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Friday, May 3, 2013

Tarte Flambée,Tarte Flambe, Flammekueche or Flammen Kuechen; Alsace’s Signature Slow Fast Food.

from
Behind the French Menu
by
Bryan G. Newman
Updated January 2018
    

A tarte flambée.
www.flickr.com/photos/nicestalan/4535793428/
 
The traditional tarte flambée or flammekueche
   
Tarte flambées have been made in the Alsace for at least one hundred years.  International tourism’s enormous growth than began some seventy or so years ago brought this family dish into local restaurants. The original tarte is a rolled out, very thin, pâte à pain, bread dough, covered with crème fraîche and a soft white cheese. In the Alsace, this is usually a local cheese called bibeleskaes. Over the cheese are spread thinly sliced onions and lardons, smoked or fried bacon bits and then it will be baked in a wood-burning oven for about ten minutes and served.
            

Tarte Flambée Forestière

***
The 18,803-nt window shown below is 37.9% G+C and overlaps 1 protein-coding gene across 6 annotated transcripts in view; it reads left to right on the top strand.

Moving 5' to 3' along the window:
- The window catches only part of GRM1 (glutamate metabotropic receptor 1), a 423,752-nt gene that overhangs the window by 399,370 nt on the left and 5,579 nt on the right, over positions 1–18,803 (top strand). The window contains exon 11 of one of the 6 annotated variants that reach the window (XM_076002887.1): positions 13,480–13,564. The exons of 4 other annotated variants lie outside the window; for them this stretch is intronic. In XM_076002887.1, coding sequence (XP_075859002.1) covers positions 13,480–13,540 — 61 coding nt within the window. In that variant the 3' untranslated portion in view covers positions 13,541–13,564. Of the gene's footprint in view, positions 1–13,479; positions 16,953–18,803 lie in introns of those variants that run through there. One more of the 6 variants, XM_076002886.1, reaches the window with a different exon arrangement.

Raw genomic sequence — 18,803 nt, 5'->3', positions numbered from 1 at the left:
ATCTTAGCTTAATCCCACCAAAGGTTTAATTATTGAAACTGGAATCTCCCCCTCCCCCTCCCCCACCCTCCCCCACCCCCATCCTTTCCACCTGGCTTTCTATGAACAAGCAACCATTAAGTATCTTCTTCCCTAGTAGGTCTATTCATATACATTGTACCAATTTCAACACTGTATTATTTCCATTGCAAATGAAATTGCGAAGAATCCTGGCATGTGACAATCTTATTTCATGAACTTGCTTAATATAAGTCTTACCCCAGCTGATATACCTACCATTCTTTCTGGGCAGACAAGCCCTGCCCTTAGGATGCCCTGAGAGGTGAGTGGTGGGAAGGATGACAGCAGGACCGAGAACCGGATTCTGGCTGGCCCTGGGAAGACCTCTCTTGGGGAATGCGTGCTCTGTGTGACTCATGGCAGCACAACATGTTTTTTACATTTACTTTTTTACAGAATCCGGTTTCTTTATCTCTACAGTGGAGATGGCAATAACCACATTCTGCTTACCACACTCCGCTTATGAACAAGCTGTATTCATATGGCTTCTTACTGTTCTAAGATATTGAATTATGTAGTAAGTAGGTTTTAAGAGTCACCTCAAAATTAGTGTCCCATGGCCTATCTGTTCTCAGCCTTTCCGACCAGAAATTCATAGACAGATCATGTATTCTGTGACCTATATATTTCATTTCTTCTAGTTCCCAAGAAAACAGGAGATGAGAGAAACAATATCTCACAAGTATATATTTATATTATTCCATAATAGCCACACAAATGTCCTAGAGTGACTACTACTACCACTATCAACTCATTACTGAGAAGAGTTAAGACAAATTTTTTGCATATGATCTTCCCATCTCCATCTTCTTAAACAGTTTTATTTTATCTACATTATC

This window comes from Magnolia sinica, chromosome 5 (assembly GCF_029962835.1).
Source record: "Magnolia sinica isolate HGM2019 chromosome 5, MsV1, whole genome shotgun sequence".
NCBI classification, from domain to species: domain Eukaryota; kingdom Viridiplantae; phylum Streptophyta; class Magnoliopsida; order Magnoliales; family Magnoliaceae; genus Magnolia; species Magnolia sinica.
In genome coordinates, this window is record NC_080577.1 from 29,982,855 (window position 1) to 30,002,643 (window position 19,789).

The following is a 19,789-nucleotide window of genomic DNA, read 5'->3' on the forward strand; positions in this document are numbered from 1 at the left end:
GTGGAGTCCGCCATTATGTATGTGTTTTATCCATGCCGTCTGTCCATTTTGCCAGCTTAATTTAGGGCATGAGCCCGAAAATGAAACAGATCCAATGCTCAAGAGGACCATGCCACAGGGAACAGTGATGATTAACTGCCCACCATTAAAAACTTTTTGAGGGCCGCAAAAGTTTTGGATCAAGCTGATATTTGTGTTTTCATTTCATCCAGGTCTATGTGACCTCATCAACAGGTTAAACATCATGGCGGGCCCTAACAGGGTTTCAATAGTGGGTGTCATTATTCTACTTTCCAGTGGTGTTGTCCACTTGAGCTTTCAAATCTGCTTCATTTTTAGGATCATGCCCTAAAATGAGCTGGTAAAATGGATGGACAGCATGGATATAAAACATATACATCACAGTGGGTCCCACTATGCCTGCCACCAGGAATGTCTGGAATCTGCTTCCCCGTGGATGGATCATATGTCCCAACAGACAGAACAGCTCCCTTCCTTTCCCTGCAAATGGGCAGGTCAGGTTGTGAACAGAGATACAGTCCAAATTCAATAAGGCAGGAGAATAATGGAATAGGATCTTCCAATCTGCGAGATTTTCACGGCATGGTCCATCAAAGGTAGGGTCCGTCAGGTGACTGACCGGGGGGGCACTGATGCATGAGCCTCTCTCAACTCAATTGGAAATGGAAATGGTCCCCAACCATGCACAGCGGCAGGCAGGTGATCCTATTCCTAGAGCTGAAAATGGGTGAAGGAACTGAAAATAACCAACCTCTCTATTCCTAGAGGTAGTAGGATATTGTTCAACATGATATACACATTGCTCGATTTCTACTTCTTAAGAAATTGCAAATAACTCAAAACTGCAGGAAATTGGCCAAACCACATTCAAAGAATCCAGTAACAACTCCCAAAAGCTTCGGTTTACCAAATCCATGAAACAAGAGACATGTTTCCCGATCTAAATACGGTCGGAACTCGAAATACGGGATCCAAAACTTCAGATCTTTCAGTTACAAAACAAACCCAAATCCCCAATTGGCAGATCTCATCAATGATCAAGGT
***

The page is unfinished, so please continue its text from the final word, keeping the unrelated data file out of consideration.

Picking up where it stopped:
A traditional tarte flambée with added Champignons de Paris
www.flickr.com/photos/near_fantastica/3572534526/
        
Tourists, including French tourists, have changed the size of the portions.  Most restaurants now offer tarte flambées, in small and large sizes. The small size makes an excellent entrée, the French first course, or a with a salad a light lunch. A large tarte flambée will be the plat, the French main course. Dessert versions of tarte flambée come with fruit, often with a taste of a strong eau-de vie, a fruit brandy, and some may have ice cream added just before serving.  Tarte flambée, the French name, remains the name most often used in English as there is no other accepted English name. Menus may offer Tarte Flambée Salée ou Sucrée, which indicates that both savory and sweet versions are available. The options are endless, but a few of the favorites are noted below:
   
A sign for an “all you can eat” tarte flambée menu.
Photograph courtesy of picnic
   
Tarte flambée, flammekueche, on French menus.
    
                               
Tarte Flambée Classic or Nature, Traditionnelle or à l’Ancienne -   These names indicate a tarte flambée made with the traditional recipe.